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September, 2013 - Education - Site Home - MSDN Blogs
The Australian Education Blog
Ray Fleming's take on what's interesting in Education IT in Australia

September, 2013

  • Education

    Windows 8 in Education: How to deploy Windows 8 in education


    This is part five of a set of articles on Windows 8 deployment in education. To start at the beginning, take a look at  “Windows 8 in Education: Deployment Planning Guide”, then “Windows 8 in Education: Windows Store apps and deployment”, followed by “Windows 8 in Education: setting up Virtual Desktop Infrastructure in education” and finally “Windows 8 in Education: Deployment Guide for BYOD in Education”.

    The Windows 8 deployment guide for education

    imageThis guide contains advice on how to deploy Windows 8 in education – covering the technical aspects that an IT team will need to know to easily and securely deploy Windows 8 to existing and new computers in a school, TAFE or university. There are a number of key deployment strategies discussed, including deploying standard images on every machine, and light-touch or zero-touch Windows 8 deployments. Even if you have been deploying Windows computers for years, and have a standard mechanism that you’ve used successfully for all of that time, I would still recommend reviewing the alternative mechanisms that have been developed for Windows 8, to ensure that your chosen model is still the most efficient – for both your IT team, and for your users. This is especially critical in a world where users have an expectation of more individual control over their devices, their choice of software, and their modes of use. The way you choose to deploy Windows 8 to your users is going to be one of the first decisions which could ultimately decide how happy your users are with the IT system that you provide – and that’s becoming more key as teaching staff have increasing control over their own use of technology, and whether or not they use your corporate systems.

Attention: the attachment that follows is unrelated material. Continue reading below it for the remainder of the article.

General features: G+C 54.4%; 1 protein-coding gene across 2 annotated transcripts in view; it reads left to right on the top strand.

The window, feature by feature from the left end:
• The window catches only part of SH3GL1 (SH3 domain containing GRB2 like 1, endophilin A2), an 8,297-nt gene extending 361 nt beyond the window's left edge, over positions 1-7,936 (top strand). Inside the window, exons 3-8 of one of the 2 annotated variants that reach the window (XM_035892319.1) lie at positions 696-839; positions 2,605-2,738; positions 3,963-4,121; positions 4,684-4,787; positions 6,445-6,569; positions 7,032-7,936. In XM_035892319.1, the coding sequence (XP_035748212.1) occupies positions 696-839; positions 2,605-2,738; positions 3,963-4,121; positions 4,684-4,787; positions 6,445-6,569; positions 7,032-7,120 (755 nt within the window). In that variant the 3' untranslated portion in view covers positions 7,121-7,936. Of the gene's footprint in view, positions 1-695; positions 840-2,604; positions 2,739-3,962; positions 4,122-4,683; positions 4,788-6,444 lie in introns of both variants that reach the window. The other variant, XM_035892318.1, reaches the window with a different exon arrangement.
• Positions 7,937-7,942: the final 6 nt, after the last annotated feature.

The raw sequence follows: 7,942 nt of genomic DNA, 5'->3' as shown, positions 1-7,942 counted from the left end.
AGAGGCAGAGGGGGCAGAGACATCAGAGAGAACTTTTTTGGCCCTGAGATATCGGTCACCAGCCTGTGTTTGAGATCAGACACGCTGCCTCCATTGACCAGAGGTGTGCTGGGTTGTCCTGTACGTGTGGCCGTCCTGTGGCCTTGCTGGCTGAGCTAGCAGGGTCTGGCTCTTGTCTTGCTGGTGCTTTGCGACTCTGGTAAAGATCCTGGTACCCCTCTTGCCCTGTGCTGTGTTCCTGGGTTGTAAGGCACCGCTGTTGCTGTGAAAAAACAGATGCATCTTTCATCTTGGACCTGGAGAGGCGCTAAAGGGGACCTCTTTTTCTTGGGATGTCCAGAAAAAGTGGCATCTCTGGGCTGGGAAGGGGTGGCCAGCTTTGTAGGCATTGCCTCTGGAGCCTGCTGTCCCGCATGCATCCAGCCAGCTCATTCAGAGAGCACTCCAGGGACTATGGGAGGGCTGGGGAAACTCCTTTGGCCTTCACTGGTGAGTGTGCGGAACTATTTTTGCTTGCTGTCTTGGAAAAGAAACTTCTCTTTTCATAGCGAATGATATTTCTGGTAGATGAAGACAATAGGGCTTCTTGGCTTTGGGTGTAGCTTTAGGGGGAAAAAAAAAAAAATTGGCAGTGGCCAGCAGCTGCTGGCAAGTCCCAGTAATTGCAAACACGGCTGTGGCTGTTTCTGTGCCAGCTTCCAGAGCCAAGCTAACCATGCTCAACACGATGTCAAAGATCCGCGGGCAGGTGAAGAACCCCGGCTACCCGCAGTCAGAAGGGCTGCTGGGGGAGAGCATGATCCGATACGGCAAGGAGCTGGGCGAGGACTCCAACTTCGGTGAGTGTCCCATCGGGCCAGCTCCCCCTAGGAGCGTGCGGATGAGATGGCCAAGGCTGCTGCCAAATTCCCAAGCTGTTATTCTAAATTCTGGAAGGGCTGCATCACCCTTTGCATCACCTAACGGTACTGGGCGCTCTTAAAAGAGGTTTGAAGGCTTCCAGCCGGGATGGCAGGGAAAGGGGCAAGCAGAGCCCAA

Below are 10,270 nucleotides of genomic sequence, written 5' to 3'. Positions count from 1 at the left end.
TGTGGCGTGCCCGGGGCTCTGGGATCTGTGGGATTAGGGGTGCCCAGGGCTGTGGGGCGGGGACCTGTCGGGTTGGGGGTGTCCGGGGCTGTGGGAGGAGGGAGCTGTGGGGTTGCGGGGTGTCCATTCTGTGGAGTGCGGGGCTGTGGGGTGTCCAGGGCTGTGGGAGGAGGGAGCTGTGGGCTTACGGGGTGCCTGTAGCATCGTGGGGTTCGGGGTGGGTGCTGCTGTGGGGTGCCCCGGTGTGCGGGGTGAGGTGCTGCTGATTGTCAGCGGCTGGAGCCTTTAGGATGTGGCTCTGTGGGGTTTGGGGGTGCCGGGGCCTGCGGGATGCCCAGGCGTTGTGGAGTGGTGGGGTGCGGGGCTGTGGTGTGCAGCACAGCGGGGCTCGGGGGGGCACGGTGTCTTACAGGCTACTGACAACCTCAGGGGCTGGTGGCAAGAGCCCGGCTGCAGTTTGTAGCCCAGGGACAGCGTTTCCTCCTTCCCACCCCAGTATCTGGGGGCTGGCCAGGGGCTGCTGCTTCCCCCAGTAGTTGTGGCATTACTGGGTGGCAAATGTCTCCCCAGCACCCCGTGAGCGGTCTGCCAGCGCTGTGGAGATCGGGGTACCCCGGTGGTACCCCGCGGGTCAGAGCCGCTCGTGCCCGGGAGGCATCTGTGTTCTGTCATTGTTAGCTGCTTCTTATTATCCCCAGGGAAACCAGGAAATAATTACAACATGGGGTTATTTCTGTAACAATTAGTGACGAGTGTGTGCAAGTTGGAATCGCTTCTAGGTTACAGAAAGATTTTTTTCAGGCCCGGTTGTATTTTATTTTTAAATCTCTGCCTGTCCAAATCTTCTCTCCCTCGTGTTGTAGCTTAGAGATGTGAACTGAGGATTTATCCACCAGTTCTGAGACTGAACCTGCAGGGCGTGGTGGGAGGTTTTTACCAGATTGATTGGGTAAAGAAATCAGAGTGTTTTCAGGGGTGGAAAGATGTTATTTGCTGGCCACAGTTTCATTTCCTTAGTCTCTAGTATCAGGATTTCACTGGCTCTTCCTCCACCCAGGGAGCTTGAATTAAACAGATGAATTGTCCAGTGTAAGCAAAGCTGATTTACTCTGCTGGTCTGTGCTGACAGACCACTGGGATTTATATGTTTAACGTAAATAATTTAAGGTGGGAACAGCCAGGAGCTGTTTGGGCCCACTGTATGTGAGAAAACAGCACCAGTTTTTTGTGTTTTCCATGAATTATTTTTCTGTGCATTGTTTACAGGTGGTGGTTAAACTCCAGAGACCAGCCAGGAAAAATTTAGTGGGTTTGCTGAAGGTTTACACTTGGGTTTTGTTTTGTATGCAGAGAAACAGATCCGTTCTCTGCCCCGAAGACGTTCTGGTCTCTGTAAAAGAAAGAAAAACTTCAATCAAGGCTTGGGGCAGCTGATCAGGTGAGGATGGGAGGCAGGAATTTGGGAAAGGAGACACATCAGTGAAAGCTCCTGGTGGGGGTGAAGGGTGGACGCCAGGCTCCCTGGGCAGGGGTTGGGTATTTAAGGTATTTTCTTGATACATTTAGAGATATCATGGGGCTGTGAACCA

As an aside, I used to work for an organisation where the IT team had so tightly controlled what users did, that the impact was that users increasingly ended up building an alternative IT system through a combination of mobile devices and mobile internet services – the upshot was that IT had significantly less visibility and control of users’ activities than if they’d had given users a little more control and flexibility in the first place. And when your users are switching to using third-party web services for their day-to-day activities, you give up huge amounts of control. I’ve heard of scenarios of teaching staff bringing servers into their classroom to allow their students to use collaborative environments, because the IT system provided centrally blocks access to the apps and web-based servers they want to use. The lesson for me from this is that sometimes IT’s insistence on too much control actually leads to radically less control!

    The three primary methods for deploying Windows 8 in education

    You can install Windows 8 onto devices within your institution in many ways. Although deployment strategies for enterprise customers typically apply to educational deployments too, certain requirements make educational deployments unique. All educational environments need to provide not only for administrative staff but also for teachers and students, each of whom has special requirements for their computing environment. Historically, many education users have chosen to deploy a single image to their computers which includes the operating system, all the required application software, drivers and updates. However, the recommended strategy now is to deploy a ‘thin image’ which includes the operating system only, and then to deploy applications, drivers and updates after the initial deployment.